“So many of them said, ‘Sarge, you guys were just like fathers to us. We left home, we come in under you guys and you all trained us how to do everything. At that time we didn’t realize it, but when we look back and see what you guys did, that is how come we did so much better, because of the training you all gave us,” Caviness said. “And to go around and talk to them, you can see the respect they still have. Even though I have been retired for 20-some years, they still visualize me as one of the head guys and it makes you feel great. I tell them you don’t have to call me First Sergeant anymore, but they will still call me ‘Top,’ which is the same as First Sergeant. Just the thought of how much they still respect you, that goes a long way.”
One of the men who served under Caviness was Marsh, an E4 Specialist from Ohio. It was Marsh who put together the first platoon reunion after meeting up with a fellow soldier in 2014. At first, he thought the suggestion was crazy – and a monumental task at best. Without knowing where those guys lived, their phone numbers, and in some cases, their names, he didn’t think it was possible.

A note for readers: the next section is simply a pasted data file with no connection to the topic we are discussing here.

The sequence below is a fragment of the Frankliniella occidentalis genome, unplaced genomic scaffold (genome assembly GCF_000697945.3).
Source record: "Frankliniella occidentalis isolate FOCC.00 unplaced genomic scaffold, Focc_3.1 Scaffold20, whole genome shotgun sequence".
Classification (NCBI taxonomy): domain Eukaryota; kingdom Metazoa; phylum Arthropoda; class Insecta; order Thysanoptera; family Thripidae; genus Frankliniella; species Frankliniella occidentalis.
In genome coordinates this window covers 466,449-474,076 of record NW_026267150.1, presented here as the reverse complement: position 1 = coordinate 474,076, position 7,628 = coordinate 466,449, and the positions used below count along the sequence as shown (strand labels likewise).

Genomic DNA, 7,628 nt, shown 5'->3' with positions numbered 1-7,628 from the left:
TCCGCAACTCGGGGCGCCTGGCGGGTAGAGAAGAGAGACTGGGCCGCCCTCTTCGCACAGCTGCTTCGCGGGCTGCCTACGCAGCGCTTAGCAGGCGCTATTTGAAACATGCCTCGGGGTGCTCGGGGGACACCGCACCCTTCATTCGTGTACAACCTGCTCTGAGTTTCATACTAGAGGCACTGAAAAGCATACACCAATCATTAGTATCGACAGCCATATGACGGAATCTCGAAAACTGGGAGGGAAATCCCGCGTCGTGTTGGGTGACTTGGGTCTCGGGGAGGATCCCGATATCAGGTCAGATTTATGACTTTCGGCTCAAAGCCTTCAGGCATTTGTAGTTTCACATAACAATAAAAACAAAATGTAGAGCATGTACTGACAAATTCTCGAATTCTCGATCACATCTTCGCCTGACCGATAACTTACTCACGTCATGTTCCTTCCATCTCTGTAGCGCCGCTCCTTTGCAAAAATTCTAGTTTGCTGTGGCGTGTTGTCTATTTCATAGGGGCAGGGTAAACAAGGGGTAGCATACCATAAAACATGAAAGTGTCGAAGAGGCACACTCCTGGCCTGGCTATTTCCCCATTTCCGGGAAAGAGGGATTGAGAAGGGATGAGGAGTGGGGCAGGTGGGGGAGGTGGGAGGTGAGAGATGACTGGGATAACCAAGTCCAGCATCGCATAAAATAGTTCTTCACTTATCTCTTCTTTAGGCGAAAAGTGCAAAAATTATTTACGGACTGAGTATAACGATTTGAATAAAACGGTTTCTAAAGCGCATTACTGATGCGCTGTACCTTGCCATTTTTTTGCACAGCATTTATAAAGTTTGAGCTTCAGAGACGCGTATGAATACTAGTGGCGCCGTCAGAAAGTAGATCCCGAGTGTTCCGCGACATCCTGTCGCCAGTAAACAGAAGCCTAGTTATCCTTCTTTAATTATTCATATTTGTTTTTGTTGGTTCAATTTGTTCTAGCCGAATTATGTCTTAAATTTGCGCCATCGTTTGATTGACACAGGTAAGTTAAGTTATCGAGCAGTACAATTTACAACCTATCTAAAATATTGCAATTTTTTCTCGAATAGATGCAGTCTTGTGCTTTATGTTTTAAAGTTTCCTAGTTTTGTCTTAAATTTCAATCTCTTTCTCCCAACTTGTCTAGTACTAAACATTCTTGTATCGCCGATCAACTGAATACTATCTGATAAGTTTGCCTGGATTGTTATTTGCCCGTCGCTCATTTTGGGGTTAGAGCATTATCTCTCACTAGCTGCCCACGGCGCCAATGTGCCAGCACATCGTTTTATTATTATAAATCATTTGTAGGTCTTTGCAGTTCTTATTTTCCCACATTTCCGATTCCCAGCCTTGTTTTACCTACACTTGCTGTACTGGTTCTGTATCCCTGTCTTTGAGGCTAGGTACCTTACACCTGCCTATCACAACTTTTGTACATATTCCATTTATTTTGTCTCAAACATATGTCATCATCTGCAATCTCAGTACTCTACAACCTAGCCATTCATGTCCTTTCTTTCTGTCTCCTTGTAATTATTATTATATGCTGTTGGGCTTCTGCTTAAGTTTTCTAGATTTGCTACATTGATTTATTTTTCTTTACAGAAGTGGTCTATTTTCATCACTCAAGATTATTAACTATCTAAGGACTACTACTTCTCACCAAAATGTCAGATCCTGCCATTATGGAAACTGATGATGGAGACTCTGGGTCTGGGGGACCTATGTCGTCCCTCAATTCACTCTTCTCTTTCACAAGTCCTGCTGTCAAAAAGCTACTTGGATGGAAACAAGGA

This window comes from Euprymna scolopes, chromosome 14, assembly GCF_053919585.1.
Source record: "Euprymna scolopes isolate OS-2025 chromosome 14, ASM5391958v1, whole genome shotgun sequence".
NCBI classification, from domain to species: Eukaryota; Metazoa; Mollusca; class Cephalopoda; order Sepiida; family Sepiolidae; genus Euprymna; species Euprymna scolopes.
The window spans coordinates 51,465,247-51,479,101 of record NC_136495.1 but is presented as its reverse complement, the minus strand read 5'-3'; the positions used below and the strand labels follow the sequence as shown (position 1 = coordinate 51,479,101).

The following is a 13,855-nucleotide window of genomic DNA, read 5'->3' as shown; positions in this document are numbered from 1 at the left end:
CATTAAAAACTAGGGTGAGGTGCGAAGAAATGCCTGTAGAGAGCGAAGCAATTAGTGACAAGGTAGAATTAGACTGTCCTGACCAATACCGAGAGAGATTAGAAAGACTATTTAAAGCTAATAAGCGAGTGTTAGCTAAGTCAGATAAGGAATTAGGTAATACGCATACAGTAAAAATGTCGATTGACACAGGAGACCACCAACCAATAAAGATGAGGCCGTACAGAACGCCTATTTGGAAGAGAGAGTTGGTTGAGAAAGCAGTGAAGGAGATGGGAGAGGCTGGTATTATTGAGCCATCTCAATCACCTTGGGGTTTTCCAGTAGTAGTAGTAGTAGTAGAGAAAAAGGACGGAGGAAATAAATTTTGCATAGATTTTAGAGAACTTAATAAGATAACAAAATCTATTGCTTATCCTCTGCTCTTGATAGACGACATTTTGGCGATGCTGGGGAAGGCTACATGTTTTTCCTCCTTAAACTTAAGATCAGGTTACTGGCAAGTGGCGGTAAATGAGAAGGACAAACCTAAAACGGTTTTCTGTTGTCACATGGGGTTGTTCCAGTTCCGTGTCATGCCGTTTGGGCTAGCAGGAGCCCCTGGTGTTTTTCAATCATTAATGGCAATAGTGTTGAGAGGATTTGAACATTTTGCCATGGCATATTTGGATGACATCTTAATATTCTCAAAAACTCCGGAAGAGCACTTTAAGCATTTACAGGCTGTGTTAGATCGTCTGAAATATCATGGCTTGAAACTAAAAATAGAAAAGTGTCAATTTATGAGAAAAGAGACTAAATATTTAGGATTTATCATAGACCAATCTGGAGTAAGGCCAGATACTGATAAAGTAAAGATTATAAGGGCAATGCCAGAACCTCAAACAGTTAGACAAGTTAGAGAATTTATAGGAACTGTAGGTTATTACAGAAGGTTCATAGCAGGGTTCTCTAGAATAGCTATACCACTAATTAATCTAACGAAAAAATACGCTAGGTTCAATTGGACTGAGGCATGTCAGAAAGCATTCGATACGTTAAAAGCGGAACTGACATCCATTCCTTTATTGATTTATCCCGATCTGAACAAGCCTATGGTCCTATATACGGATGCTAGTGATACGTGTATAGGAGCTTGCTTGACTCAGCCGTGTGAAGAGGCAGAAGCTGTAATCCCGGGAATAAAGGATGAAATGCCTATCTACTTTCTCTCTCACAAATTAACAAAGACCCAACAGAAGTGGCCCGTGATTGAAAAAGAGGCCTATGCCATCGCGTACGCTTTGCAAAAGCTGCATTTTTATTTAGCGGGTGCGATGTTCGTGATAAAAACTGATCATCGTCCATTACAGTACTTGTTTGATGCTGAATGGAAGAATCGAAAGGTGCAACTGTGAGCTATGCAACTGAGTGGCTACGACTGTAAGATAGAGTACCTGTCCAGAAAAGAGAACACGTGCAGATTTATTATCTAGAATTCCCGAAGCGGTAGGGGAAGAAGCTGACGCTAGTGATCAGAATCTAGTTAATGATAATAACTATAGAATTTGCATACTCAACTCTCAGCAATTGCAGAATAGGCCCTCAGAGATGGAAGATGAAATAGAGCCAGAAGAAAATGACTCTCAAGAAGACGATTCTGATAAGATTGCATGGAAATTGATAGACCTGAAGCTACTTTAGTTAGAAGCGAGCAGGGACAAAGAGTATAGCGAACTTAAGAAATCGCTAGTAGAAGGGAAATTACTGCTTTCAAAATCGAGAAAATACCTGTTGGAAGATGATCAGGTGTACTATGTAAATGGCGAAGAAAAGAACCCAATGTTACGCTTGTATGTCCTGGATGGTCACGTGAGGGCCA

“It hasn’t got quite as big as I wanted to originally because I got so excited about finding people. Then I found out how easy it was to find people on Facebook and pretty soon you didn’t even have to find a person. You only needed to find a nephew or a grandmother. We have our own page now and it has 82 members,” Marsh said. “And if you get a message through to somebody, most often they are very excited to hear from you. I tell my wife this all the time, they didn’t know they wanted to, but they wanted to.”
Allen Worrell can be reached at (276) 779-4062 or on Twitter@AWorrellTCN